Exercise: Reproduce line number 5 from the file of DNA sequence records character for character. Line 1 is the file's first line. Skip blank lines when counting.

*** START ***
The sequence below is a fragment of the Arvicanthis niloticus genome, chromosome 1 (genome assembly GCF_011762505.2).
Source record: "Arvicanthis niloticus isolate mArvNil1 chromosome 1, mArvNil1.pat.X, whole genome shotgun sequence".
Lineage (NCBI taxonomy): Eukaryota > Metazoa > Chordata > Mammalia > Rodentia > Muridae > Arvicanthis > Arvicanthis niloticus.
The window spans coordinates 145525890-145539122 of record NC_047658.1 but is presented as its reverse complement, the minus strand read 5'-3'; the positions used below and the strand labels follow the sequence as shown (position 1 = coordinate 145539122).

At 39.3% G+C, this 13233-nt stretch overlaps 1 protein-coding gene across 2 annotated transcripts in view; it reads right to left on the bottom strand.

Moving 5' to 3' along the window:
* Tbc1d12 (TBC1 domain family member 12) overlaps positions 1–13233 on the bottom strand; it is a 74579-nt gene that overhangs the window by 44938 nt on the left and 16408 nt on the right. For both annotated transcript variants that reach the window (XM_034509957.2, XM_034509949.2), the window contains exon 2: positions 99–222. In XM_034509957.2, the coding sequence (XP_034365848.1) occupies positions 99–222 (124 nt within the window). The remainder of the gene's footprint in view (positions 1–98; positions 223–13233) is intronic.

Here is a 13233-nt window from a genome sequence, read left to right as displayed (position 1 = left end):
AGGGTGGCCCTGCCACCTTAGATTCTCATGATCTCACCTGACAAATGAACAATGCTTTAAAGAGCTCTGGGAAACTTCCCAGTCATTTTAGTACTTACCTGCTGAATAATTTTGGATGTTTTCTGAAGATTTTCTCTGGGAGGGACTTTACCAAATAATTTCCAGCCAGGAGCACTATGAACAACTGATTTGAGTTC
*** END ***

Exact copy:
At 39.3% G+C, this 13233-nt stretch overlaps 1 protein-coding gene across 2 annotated transcripts in view; it reads right to left on the bottom strand.